Now this was a pleasant surprise. Global Neural Network is an anthology of stories set in the Ghost in the Shell universe, and on past form when other properties have gotten similar treatments the results can be… shall we be charitable and say variable? Especially when given to creators wit hno prior history with the property. When it’s an iconic franchise like GITS? Handed over to Western creators to create an American comic-book styled collection of shorts? Let’s just say it didn’t inspire confidence.
However, what you get in GNN are four utterly compelling dives into the world of The Major, Section 9, and the world they are a part of. And the best bit is that the various creators involved clearly have a love of the property as each “feels” like a slice of world we have been experiencing ever since Shirow Masamune introduced us to it almost 30 years ago (…..**** that makes me feel old….), yet despite the disparate roads the franchise has taken over the years (the manga, the films, Stand Alone Complex, Arise, the live-action movie) each of these stories just feels right. In a way it almost reads like the sort of stories 2000AD put out when dealing with Judge Dredd and his extended universe.
So lets look at those four stories then shall we?
Max Gladstone (w) & David Lopez (a)
Aramaki & Kusanagi travel to Shanghai for some covert intel gathering when, inevitably, shenanigans arise… Feeling like an untold tale of the SAC or Arise settings, Automatic Behaviour is a neat espionage tale that sheds some light on The Majors wartime-past and lets Aramaki show off just how tricksy an operator he is. Gladstones writing is on point and Lopez’s art (something I’ve been a fan of going back to his time on Hawkeye & Mockingbird through All-New Wolverine for Marvel) is crisp, expressive, and features some neat flourishes as the story bounces back both in time and from reality to the virtual. There is one twist that isn’t terribly surprising, but it’s made up for by the quality of the writing & characterisation. Understandable why this was the first story of the collection.
Alex de Campi (a) & Giannis Milonogiannis (w)
An investigation into black-market child cyborg bodies leads Section 9 to have to send Togusa & Saito – the team members with the least modifications – into the backwoods of Deep South. Arguably the closest story to the cases dealt with in the original manga, it poses some questions about what makes a real personality, ethics of using cyborg bodies for children, and how bigotry finds new ways to express itself. It’s always good to see a spotlight on Togusa, but it’s nice to spend a bit of time with stoic sniper Saito as well. Their conversation about the extent of their mods offers insights into both characters, and seeing them somewhat out of their depth in a foreign land is particularly refreshing. Speaking of, this also gives us our first real glimpse of what has become of the (former) United States in the world of GITS, somewhere only really hinted at in prior tales.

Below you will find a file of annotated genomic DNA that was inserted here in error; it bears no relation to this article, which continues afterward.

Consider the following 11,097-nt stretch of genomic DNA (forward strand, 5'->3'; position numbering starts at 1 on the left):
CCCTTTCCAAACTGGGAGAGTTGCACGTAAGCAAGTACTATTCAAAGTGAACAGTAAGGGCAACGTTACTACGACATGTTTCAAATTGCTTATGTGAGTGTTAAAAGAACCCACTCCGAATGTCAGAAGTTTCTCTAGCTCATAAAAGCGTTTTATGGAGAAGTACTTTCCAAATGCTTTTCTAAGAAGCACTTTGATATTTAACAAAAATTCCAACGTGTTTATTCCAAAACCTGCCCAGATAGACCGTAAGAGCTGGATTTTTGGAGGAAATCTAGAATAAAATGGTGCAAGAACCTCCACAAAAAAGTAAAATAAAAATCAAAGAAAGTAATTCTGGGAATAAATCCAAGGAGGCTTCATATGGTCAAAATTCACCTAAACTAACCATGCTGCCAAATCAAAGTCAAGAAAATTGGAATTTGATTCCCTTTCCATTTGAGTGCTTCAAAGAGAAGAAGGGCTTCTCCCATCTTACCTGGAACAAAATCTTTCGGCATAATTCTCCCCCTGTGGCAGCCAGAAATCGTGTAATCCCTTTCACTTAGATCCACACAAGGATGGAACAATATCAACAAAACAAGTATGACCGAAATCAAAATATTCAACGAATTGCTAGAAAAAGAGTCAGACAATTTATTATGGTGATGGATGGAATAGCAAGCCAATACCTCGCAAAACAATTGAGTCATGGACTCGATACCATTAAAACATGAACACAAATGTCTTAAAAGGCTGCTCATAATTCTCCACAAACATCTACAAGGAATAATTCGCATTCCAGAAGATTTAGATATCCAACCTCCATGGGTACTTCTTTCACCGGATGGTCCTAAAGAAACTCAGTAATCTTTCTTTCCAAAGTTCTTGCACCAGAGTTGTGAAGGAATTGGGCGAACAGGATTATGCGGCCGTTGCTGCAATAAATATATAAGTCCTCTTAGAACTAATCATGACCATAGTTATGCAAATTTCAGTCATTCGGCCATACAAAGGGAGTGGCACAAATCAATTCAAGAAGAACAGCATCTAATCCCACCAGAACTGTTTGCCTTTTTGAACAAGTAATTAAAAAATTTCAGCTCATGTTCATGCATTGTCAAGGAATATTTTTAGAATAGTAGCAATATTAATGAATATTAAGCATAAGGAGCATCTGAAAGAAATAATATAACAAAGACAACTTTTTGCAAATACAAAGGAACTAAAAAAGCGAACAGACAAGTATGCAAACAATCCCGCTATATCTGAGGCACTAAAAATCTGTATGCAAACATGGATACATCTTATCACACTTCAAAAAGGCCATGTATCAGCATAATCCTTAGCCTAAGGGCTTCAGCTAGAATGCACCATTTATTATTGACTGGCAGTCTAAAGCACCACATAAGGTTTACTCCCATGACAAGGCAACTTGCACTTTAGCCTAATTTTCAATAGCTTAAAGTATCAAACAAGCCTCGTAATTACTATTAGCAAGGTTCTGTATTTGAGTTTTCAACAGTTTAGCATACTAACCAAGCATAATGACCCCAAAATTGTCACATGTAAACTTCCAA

de Campi writes a thought provoking tale that gets in some neat action beats, whilst Milonogiannis really channels their inner Shirow - making use of the somewhat exaggerated lines and cartoonish reaction shots that are a trademark of so much of Shirows work but keeping it just the right side of homage.
After The Ball Is Over
Genevieve Valentine (w) & Brent Schoonover (a)
Arguably the best story in the collection, After The Ball Is Over stands out for not actually featuring any of the GITS cast we are familiar with. Instead it is set entirely within the fractured US and follows Sofia, a character who represents something of an outlier in this world as we have seen it so far – she has no cybernetic augmentations of any sort so is un-hackable and has nothing to be tracked. Handy as she typically engages in corporate espionage, and for this story as finds herself trekking across the Broken States of America evading various parties interested in the “package” in her care.
The story is really pretty bleak, but it does a fantastic job of dropping you into Sofia’s headspace and the attitude she has had to adopt to survive un-modified in a world where even those at the lowest rungs of society seek out cheap, grey-market mods due to the fact tech is cheaper to repair than meat.
Brenden Fletcher (w) & LANZ (a)
Possibly the most out-there of the stories contained within, Star Gardens place at the end is fitting as it raises those quintessentially GiTS questions of memory and reality within the sort of investigative narrative that the series is known for. It gets bonus points for how it focuses in on the different incarnations of The Major that the franchise has presented over the years with some standout scenes where her visual appearance flits between several of her looks within one scene. LANZ’s fractured, dreamlike artwork does wonders here in serving Fletcher’s script, which has a great pay-off at the end
So overall four stories all of which are actually pretty good, if not outright great. That’s a decent average by anyones book. The creators are all clearly familiar with the world of Ghost in the Shell, and have put in the effort to create a fitting tribute to a setting that is hugely important for the impact it still haves to this day.
The book itself is well presented by Kodansha as a traditional US comic-styled hardback, with a great, ethereal cover by Dustin Nguyen that calls back one of the more iconic images of Motoko Kusanagi. If I had one criticism however, it would be that I’d have liked have seen more pinups like the one by Becky Cloonan used on the contents page, possibly a full gallery in the back by a variety of artists giving their take on the world of Ghost in the Shell. I can understand why they have not, but it feels like a missed opportunity when booking out a book that is so attractively put together otherwise (especially for the price being asked).